Here is my perspective. As a complete beginner to miai counting, I started the chapter 2 (basics) from zero. I had to remember some new vocabulary/concepts (locale, count, follower, child, excess plays) and the way it's noted. I had to get used to count white's points negatively which was a first. None of this is actually hard but in the middle of that process
- the discussion about preventing necessary defense is obvious and I don't see how it contributes to anything regarding miai counting. It takes some of my attention.
- the method of reading and counting took me some time to do the examples properly. The third example took some time to do properly, while I would solve it at glance without applying the method. While it was an interesting exercice, it don't think it contributes to my early understanding of miai counting.
- the discussion on pages 32-33 about disregarding dominated moves is obvious but takes some of my attention.
- the discussion about local/global sente/gote is interesting and probably necessary at some point. However it's not that easy and, again, it doesn't contribute to my early understanding of miai counting
- the discussion about delayed sente plays and intermediate plays is obvious at my level, but still takes my attention.
All of that is not an issue if you're already familiar with miai counting and trying to have a better grasp of it. If you're new to it, it can be overwhelming.

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 Post subject: Re: Endgame 2 - Values
Post #4 Posted: Tue Dec 11, 2018 3:26 am 
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Thank you for sharing your experience! Everybody's preliminary knowledge can differ so something obvious for some reader might not be obvious for others. Regardless, your input is helpful for better considering attention to contents in relation to structure of chapters in some future books.

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 Post subject: Re: Endgame 2 - Values
Post #5 Posted: Wed Dec 12, 2018 2:55 am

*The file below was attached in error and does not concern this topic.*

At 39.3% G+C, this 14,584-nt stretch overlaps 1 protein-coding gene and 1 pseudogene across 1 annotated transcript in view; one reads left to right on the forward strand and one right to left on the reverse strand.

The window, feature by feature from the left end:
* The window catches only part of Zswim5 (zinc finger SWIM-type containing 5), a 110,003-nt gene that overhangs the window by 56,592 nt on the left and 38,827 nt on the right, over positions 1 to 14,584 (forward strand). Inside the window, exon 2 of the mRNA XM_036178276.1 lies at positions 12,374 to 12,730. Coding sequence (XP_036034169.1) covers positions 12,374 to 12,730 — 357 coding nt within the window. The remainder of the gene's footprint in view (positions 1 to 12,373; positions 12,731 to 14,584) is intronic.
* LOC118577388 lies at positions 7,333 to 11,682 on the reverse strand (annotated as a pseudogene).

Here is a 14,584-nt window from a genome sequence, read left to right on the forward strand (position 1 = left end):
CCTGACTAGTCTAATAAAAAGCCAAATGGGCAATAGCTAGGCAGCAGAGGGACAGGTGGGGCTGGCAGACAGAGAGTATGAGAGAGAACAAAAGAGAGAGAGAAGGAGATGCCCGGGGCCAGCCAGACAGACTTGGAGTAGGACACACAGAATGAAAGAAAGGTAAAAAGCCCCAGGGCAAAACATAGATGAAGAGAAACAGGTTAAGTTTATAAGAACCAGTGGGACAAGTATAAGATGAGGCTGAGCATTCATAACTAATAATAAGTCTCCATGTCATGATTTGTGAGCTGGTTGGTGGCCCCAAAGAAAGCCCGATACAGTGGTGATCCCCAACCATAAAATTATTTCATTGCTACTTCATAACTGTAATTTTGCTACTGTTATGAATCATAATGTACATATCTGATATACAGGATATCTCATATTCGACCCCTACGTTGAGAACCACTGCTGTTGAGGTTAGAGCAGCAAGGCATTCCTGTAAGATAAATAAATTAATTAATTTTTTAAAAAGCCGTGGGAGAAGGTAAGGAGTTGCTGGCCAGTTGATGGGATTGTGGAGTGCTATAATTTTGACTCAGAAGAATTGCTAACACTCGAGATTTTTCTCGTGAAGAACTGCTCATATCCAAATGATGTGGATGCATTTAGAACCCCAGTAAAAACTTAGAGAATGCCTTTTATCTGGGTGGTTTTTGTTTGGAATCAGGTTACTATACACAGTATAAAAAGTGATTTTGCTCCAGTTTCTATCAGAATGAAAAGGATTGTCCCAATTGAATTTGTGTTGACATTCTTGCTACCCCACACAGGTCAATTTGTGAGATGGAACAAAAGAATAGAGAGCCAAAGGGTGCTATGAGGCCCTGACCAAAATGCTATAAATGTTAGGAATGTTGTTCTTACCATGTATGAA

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Preventing necessary defense is obvious as a technique to most intermediate or all advanced players but not to beginners. Overlooking superior preventing necessary defense results in wrong evaluation because inferior resulting counts are used. Another aspect of preventing necessary defense is the amount gained by applying it. Before writing the book, I would calculate such an amount for every specific example. Now, I can apply the principle stating the amount. Maybe some advanced players were subconsciously aware of the principle but its explicit statement enables everybody to apply it.

In an actual game, the method of reading and counting is an overkill when applied to the simplest examples, such as those used to explain the method. Of course, the purpose of explanation is theory, that is, a clear understanding of how the method works in general. Thereby, we learn how to apply it to difficult examples for which other means of evaluation might be inapplicable or unknown. Furthermore, the method supports acquiring trust in other means when we see the same results regardless of whether we use the method or other means.

Dominating moves are obvious when they are much more valuable than inferior, alternative moves. Dominating moves are not obvious when they are only slightly more valuable than (or as valuable as) other alternative moves. In such positions, we must evaluate dominating and the largest dominated moves to confirm the dominating moves. This enables correct evaluation even when the distinction is not obvious.

Delayed sente plays are frequently handled wrongly. Evaluation for the sake of improving timing is somewhat sophisticated. For learning, first we need the hint to reflect delays at all and later we improve timing by using value conditions.

Interrupting local play and playing intermediate plays elsewhere is difficult for all player strengths. According to Bill, the literature makes many related mistakes and I think he is right. This is so because we can decrease numbers of mistakes by improving accuracy of local evaluation and assessment of plays in the global environment. Accurate local evaluation often requires effort. When several similar values are involved, we make mistakes unless we evaluate accurately. I never stop being surprised about finding correct moments of interrupting local play when completing an accurate local evaluation of a local endgame of intermediate difficulty. Intuition often fails miserably. Only calculation can clarify matters.

You are right that these aspects need not be studied in detail for an early learning of endgame evaluation. They become very relevant in later volumes. Nevertheless, it is good to have at least some early awareness.